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Volunteering

The swim meet is the center of all swim team activities and, all meets are run solely by Parent Volunteers.

Q: What needs to be done?
A: Everything except the coaching.
Q: Who needs to do it?
A: Everyone except the coaches.

Meets just will not run if only a few parents work. Besides, many of the jobs to be done offer the best seat in the house to see your child swim, and the others offer flexibility enough that you can stop and take the time to watch when an event of interest is being run.

For those of you that are new to swimming, the next section provides a description of the jobs that need to be done. If you’re new, at first you might pick something that looks easy (timing is a good job because you have a good spot to watch and it’s a relatively uncomplicated job). As you become more familiar, you can get a feel for what other jobs you might like to do and you might even want to take a certification class and become a meet official.

In the following Section, we describe how you can volunteer for meet positions and the requirements for volunteering during the season.

Meet Positions

Listed below are the many jobs that need to be done to run a swim meet. Procedures are detailed in the HOW TO VOLUNTEER section below. Getting involved is fun, makes the meet go faster, and fosters team spirit.

Meet Director. Responsible to ensure the meet flows smoothly.

Starter/Announcer. Mans the microphone, starts the race, and keeps swimmers and meet on track. Certification required. May also act as stroke/turn judge.

Stroke/turn judges. Ensure the swimmer is performing the strokes and turns legally. Certification required. 2/4 needed per meet. Also needed for away meets.

Timers. Record the official time for the swimmer on he event card. No skill needed except to push a start/stop button. 3 timers needed per lane. Home team usually responsible for 3 lanes. Back up or relief timers also needed. Approximately 16 needed per meet. Also needed for away meets.

Head timer. Ensures sufficient numbers of timers are present. Ensures each lane has clipboard, pencils and stopwatches. Reports problems to Meet Director.

Clerk of Course. Ensures all swimmers report to their assigned lanes when the event is announced. Combines events, if possible, after coordination with starter/announcer.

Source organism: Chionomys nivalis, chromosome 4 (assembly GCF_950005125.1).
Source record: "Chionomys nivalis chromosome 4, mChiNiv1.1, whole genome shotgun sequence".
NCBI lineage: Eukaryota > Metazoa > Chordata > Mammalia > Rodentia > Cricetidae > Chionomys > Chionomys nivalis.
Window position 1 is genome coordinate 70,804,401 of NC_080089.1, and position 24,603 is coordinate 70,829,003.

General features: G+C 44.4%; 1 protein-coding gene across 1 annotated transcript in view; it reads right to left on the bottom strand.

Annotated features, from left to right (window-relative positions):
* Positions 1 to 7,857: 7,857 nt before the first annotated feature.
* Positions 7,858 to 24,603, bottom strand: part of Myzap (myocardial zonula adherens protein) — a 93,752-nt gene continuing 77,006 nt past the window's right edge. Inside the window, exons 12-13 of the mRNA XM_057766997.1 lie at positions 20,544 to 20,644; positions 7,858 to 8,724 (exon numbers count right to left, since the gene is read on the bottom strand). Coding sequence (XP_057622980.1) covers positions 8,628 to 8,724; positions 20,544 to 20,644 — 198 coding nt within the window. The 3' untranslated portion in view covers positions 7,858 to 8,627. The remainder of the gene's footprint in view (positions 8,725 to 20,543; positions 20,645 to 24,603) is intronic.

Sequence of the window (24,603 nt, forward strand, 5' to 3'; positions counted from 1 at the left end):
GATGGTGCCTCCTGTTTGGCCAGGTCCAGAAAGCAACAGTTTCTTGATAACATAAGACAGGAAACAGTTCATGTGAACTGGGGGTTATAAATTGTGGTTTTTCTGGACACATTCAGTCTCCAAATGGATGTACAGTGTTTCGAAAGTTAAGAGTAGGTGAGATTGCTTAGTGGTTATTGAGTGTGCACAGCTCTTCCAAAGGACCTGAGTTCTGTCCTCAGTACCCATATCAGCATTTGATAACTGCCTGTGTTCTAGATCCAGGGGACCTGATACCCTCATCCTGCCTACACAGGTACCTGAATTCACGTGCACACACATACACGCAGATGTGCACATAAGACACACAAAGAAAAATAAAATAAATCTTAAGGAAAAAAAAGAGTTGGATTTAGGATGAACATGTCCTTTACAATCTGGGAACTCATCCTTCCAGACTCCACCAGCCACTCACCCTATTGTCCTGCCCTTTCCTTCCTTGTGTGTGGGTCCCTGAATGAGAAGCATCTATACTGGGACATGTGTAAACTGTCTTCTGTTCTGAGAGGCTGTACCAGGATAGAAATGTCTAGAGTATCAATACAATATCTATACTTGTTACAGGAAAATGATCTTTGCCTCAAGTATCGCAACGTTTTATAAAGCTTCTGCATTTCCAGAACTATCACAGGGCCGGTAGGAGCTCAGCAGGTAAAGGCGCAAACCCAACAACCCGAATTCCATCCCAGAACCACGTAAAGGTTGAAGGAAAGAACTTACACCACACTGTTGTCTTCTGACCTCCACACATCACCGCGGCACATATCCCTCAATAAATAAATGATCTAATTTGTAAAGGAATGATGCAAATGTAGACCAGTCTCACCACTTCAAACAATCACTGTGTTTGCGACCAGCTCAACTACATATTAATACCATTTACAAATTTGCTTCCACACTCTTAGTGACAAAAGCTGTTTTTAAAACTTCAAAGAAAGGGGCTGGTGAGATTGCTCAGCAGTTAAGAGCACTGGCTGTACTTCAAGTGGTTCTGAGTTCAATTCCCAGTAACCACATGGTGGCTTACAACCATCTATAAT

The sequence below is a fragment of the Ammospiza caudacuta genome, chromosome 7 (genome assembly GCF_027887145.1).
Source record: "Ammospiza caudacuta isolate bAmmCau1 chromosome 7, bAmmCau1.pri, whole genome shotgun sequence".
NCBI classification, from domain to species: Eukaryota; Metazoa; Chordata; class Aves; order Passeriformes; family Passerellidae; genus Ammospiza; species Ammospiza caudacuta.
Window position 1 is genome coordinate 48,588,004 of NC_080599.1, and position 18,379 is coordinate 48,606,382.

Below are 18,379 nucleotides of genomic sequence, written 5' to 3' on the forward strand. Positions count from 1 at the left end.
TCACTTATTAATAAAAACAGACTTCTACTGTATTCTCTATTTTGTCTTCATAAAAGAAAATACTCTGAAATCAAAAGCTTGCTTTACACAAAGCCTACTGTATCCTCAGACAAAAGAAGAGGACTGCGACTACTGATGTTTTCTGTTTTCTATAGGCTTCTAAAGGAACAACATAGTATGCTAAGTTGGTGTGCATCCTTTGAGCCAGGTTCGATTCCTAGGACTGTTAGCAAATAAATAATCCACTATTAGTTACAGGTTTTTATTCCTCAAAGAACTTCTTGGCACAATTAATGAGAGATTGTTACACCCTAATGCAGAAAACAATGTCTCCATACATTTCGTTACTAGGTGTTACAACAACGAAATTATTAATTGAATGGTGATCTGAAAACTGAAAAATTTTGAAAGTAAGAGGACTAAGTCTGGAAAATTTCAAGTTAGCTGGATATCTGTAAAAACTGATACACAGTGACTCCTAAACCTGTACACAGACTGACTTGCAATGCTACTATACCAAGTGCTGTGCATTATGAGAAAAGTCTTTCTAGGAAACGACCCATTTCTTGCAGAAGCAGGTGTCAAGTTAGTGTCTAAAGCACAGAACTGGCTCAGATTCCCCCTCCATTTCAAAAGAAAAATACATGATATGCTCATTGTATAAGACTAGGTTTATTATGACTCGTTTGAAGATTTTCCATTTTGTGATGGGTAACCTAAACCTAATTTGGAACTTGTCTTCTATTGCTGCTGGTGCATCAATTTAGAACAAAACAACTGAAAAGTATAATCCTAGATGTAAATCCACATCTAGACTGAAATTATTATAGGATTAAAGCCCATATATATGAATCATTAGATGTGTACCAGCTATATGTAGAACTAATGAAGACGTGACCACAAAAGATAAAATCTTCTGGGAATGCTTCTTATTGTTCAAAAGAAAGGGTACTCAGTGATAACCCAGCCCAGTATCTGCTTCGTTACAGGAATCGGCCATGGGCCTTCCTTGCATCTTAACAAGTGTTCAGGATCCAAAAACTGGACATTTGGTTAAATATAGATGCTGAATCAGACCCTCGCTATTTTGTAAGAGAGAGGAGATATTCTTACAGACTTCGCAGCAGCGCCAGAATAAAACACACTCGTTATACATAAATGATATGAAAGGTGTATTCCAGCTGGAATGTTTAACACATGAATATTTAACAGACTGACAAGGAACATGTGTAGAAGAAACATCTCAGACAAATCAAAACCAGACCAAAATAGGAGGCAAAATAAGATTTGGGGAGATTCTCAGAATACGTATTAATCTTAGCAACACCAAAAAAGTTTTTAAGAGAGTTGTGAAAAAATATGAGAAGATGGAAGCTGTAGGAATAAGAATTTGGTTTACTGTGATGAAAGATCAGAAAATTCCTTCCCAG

Scorers. Keep an accurate record of the cumulative score of the meet. At HOME, records the score. At AWAY meets, sorts the event cards. Score sheets and training provided. 2 scorers and a \relief scorer needed per meet.

Ribbon Writers. Write ribbon labels as events completed. Ribbons and training provided. Soon to have computerized labels. File in team box, time permitting. 2 ribbon writers and a relief needed per meet. Also needed for away meets.

Runners. Gather the event cards from the timers and bring them to the scorer. 3 runners on two shifts needed per meet. Report to Meet Director.

BullPen. Hand out event cards to swimmers to swimmer reporting to the clerk of course. maintains order. 2 volunteers needed per meet. Also needed for away meets.

Split Timers. Record relay split times. Forms provided. 3 timers required. Sit in stands on sidelines. Only needed during relays. Also needed for away meets.

Hospitality. Circulate around the pool with cups of water for the meet officials. 2 volunteers needed.

Concessions. Sell food/drink items at our stand in the lobby. 6 volunteers in shifts needed.

Volunteer Coordinator. Checks volunteer in and find replacements when necessary.

Certification - How to become a YMCA Official

The YMCA provides a short course for parents to get certified to officiate at swim meets.

You must take a class to learn the rules. This is followed by a 100 question take-home test that must be passed with a score of 80% or better. In addition, the St. Louis District requires that all officials apprentice at 4 meets before they may become qalified to officiate at any Championship Meets (District or Area Meets).